Travel to Chosen Thomas Hardy country with Elizabeth Lowry
Thomas Hardy and The Chosen by Elizabeth Lowry
One morning in November 1912, Thomas Hardy, entombed by paper and books and increasingly estranged from his wife Emma, finds her dying in her bedroom……
Thomas Hardy is one of the classic English authors of our time. Elizaveth Lowry has taken his own story and that of his wife and woven it into a tale for readers today. This is the story of Thomas Hardy and his wife….a story yet to be unfolded..
Today we head to Dorset and a few places besides as Elizabeth takes us on her very own Hardy BookTrail!
Hardy’s Cottage, Thorncombe Wood, and the Heath
Thomas Hardy was born in this cob-and-lime cottage at the edge of the heath, three miles north-east of Dorchester. Surrounded by woodland, with its overhanging thatch and twisted apple orchard, it still conjures the isolated rural life that inspired his novels. Hardy wrote his first four published books at a small table under the window of his boyhood bedroom. He only finally left the cottage to marry Emma Gifford, whom he had met in Cornwall four years previously, when he was 34.
The newly married Thomas and Emma spent two happy years together in the small market town of Sturminster in the Blackmore Vale area of Dorset. They rented a semi-detached house, Riverside Villa, overlooking the River Stour. During these early years, Emma was intensely involved in her husband’s writing, often serving as Tom’s copyist or writing to his dictation.
In 1885 Tom and Em moved into this large red brick villa, which Tom had built for her to his own design. The house stood on a substantial plot of land, with a garden. They planted beech and apple trees, a nut walk and a border of pines. Sadly, the marriage began to go sour. As Hardy’s writing career took off, he became more and more absorbed in his professional life. Soon after, husband and wife started to live separate lives under the same roof. Hardy later extended the house, adding a separate set of attics above a large study he’d designed for himself. By 1899 Emma had moved her bed into one of the attic rooms. They rarely met, eating dinner together every night, but otherwise not speaking.
St John the Baptist, Bere Regis
While researching The Chosen I tracked down the little Norman church of St John the Baptist in Bere Regis. This contains the family tombsof the Dorset Turberville family, whose name and history Hardy adapted in Tess of the d’Urbervilles. In The Chosen we see him struggling in the summer of 1890 to complete what would become his most famous story, with Emma’s help. This was the last time that they would work together. Once the book brought Hardy fame, the two grew increasingly apart, and Emma felt betrayed. Tess seeks refuge in this church after she and her family are evicted from their cottage. However she is waylaid by her former seducer, Alec d’Urberville, who has been lying in wait for her in an alcove. This alcove, like so much else in the church, exactly as Hardy describes it in his novel.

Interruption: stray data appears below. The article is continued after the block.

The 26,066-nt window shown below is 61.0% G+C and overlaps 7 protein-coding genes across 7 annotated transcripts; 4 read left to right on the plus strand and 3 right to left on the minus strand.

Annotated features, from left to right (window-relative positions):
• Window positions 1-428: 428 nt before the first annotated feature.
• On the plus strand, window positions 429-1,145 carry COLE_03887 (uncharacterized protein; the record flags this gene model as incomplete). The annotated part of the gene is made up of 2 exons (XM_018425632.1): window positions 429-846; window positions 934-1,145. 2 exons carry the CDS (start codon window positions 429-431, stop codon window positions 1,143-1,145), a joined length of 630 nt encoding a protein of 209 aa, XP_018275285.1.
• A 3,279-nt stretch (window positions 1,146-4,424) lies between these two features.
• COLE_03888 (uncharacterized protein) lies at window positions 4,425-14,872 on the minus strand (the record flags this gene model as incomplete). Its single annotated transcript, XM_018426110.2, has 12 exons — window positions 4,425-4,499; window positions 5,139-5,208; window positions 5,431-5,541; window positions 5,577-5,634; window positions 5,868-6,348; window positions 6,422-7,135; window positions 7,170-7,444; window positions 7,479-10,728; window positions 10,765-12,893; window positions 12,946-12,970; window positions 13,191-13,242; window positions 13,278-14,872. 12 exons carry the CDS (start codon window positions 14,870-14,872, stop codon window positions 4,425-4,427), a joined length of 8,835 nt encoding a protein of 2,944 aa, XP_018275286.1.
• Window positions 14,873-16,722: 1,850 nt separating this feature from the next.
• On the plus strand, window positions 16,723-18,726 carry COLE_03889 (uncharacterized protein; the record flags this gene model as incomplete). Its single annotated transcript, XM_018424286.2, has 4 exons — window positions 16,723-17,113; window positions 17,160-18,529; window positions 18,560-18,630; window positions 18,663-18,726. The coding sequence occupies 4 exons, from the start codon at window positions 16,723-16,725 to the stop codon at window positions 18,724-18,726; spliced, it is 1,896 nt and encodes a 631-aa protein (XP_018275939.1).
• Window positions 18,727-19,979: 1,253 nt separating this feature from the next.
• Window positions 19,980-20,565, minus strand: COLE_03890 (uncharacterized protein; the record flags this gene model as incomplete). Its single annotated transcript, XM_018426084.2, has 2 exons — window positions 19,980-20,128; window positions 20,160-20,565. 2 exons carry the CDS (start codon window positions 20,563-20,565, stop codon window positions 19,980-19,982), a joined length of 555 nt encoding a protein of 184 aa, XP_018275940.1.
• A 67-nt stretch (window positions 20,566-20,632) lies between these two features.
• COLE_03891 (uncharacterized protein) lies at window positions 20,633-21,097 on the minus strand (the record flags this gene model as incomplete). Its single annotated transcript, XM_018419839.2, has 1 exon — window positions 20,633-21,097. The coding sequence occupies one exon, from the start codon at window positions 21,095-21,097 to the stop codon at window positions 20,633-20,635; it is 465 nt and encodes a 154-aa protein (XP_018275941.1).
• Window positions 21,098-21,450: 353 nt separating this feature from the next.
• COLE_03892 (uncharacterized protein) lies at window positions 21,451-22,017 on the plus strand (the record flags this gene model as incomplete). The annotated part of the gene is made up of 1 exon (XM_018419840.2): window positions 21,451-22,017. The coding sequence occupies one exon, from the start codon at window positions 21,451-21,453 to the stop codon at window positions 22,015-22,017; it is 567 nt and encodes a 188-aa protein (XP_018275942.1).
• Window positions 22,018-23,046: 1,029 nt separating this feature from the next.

Woolbridge Manor, Wareham
Standing some 7 miles away from Bere Regis, this 17th-century building is the model for Wellbridge House in Tess, where Tess and Angel Clare spend their disastrous wedding night. While he was writing the novel, Hardy made sketches and notes of the cruel female Turberville faces painted on the landing walls. In Chapter 34 Angel notices these profiles too after the couple arrive at the house; they have already horrified Tess. Later that night, Tess makes a full confession of her history with Alec. As the disillusioned Angel begins to relent towards her, however, he’s checked by the sight of a portrait: the resemblance to his new wife is too disturbing, and he rejects her – much as Hardy would later reject Emma.
The Rectory, St Juliot
This where the love story between Thomas and Emma began. While working as an architect for G.R. Crickmay in Weymouth, Hardy was sent to Cornwall in March 1870 to make plans for the restoration of St Juliot church near Boscastle. When he arrived after a long journey he was met at the rectory door by the rector’s pretty, high-spirited sister-in-law, dressed in an air-blue gown.
This was his first sight of Emma. Within a week they had fallen in love. Emma would encourage Tom to pursue his dream of abandoning architecture in order to become a writer, later defying her family to marry him, as he did his to marry her. The aching love poems Hardy wrote to Emma after her death in 1912 remembered and celebrated this heightened time – but only once it was too late. Hardy’s desk calendar would remain set, for the rest of his life, to Monday, 7 March: the date on which they first met.
BookTrail Boarding Pass:The Chosen